EDWARD DUGMORE

American, 1915 - 1996 

Untitled,   Oil on canvas, 1953, 90 1/4 x 58 1/8 inches

Untitled, Oil on canvas, 1953, 90 1/4 x 58 1/8 inches

23rd Street #2  , Oil on canvas, 1956, 70 x 94 1/4 inches

23rd Street #2, Oil on canvas, 1956, 70 x 94 1/4 inches

Metart Series #15  , Oil on canvas, 1949, 48 5/8 x 39 1/2 inches

Metart Series #15, Oil on canvas, 1949, 48 5/8 x 39 1/2 inches

Untitled  , Oil on canvas, 1958, 51 1/2 x 21 1/2 inches

Untitled, Oil on canvas, 1958, 51 1/2 x 21 1/2 inches

SOLD  Red,   Oil on canvas, 1951, 69 x 52 inches

SOLD Red, Oil on canvas, 1951, 69 x 52 inches

Art was in Edward Dugmore’s blood, as the son of an early English photographer. His father worked in factories and was in the National Guard, but photography was his passion. From an early age, Dugmore would observe his father’s process, and began his own form of expression through drawing, watercolor and poetry, all before his teenage years. With enormous encouragement from his mother, Dugmore began his artistic education in his hometown, at the Hartford Art School. He then went on to study at the Kansas City Art Institute, under Thomas Hart Benton before serving in the Marine Corps during World War II.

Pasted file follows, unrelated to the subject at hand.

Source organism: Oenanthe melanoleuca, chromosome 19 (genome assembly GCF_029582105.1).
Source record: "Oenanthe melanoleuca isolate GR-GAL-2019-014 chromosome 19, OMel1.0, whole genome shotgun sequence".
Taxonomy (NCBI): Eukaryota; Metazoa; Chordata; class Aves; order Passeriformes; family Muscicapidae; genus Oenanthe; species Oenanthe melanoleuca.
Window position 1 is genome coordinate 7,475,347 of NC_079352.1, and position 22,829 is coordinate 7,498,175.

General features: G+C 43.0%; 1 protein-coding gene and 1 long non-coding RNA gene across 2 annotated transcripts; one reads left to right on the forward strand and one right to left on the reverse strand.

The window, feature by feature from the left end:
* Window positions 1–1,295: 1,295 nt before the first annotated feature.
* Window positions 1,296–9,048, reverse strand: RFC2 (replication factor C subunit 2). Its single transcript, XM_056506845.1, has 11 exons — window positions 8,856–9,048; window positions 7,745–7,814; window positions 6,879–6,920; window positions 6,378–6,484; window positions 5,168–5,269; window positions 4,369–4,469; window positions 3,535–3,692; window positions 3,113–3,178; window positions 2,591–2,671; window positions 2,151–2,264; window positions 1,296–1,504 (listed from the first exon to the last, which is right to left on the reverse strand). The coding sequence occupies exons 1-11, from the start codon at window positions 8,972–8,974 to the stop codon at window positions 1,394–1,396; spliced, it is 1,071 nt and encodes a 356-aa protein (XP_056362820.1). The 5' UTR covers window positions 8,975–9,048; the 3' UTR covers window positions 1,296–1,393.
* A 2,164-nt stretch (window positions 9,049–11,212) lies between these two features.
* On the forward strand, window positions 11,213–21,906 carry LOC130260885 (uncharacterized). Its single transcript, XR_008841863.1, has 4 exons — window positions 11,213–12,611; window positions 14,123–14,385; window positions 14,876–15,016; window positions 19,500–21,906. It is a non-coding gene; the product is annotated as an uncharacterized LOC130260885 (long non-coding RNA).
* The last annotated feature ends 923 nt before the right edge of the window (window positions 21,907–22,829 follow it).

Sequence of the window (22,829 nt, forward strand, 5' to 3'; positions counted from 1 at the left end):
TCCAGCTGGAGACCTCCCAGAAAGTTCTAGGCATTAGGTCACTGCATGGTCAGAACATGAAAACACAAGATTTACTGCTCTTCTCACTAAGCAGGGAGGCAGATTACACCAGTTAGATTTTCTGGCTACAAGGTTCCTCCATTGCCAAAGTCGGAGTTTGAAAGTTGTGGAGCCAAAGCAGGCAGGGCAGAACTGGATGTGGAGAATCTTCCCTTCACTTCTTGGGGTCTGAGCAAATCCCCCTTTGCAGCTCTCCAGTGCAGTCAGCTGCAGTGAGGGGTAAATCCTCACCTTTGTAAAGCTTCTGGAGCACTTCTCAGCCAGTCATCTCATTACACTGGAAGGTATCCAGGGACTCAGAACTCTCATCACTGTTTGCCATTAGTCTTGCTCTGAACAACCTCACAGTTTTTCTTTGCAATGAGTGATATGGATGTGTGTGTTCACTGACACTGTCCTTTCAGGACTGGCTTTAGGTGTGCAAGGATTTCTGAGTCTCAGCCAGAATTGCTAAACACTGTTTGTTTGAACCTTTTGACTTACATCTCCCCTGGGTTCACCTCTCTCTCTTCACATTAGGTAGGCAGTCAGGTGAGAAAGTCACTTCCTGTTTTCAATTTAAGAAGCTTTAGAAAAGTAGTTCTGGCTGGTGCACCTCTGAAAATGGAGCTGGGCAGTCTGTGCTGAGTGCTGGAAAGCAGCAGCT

After the war, Dugmore studied with Clyfford Still at the California School of Fine Art in San Francisco. The two became close friends, and Edward was deeply influenced by Still’s work. His final round of formal education was in Guadalajara, Mexico, where he earned his M.A. degree. Howard Wise Gallery in Cleveland, was the first to exhibit Dugmore’s work in 1960. Subsequently, two solo shows in New York in 1961 and 1963 kicked off his success, and he became a prominent figure in a diverse array of galleries and venues, including a long time relationship with the Stable Gallery, who also held solo shows for the likes of Andy Warhol and Robert Indiana early in their careers.His first exhibition at Stable was in 1953. Dugmore’s paintings are luminescent. The brooding landscapes evoke at once a primal natural topography, as well as being reminiscent of something distinctly human, and aging, like a peeling wall in a beloved childhood home. It is both spontaneous, and thoughtful, with deep considerations of color. Dugmore ground his own pigments and mixed his own paint for most of his career. Midway through his career, Dugmore received a Guggenheim Fellowship, in 1966, as well as grants from the National Endowment for the Arts in 1976 and 1985. He received an award from the American Academy and Institute of Arts and Letters in 1980, and towards the end of his life, in 1995, Dugmore was awarded the Pollock-Krasner Foundation's Lifetime Achievement Award as well as the Ingram Merrill Foundation Lifetime Achievement Award in 1992.